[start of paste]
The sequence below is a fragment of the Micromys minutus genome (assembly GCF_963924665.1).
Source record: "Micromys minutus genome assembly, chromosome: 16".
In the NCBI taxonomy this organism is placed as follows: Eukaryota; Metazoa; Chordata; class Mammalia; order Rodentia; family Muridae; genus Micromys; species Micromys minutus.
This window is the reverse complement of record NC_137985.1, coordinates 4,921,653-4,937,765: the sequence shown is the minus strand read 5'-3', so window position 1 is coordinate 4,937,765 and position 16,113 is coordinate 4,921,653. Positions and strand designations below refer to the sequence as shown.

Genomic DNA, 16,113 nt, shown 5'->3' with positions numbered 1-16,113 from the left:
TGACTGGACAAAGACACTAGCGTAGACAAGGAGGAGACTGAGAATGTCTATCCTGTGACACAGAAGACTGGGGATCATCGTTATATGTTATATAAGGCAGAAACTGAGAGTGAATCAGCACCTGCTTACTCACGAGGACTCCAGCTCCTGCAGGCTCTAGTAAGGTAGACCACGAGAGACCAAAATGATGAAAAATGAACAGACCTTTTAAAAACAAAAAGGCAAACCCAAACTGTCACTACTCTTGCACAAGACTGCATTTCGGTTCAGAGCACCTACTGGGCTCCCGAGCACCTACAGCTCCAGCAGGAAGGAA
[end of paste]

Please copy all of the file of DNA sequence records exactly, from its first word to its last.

The sequence below is a fragment of the Micromys minutus genome (assembly GCF_963924665.1).
Source record: "Micromys minutus genome assembly, chromosome: 16".
In the NCBI taxonomy this organism is placed as follows: Eukaryota; Metazoa; Chordata; class Mammalia; order Rodentia; family Muridae; genus Micromys; species Micromys minutus.
This window is the reverse complement of record NC_137985.1, coordinates 4,921,653-4,937,765: the sequence shown is the minus strand read 5'-3', so window position 1 is coordinate 4,937,765 and position 16,113 is coordinate 4,921,653. Positions and strand designations below refer to the sequence as shown.

Genomic DNA, 16,113 nt, shown 5'->3' with positions numbered 1-16,113 from the left:
TGACTGGACAAAGACACTAGCGTAGACAAGGAGGAGACTGAGAATGTCTATCCTGTGACACAGAAGACTGGGGATCATCGTTATATGTTATATAAGGCAGAAACTGAGAGTGAATCAGCACCTGCTTACTCACGAGGACTCCAGCTCCTGCAGGCTCTAGTAAGGTAGACCACGAGAGACCAAAATGATGAAAAATGAACAGACCTTTTAAAAACAAAAAGGCAAACCCAAACTGTCACTACTCTTGCACAAGACTGCATTTCGGTTCAGAGCACCTACTGGGCTCCCGAGCACCTACAGCTCCAGCAGGAAGGAA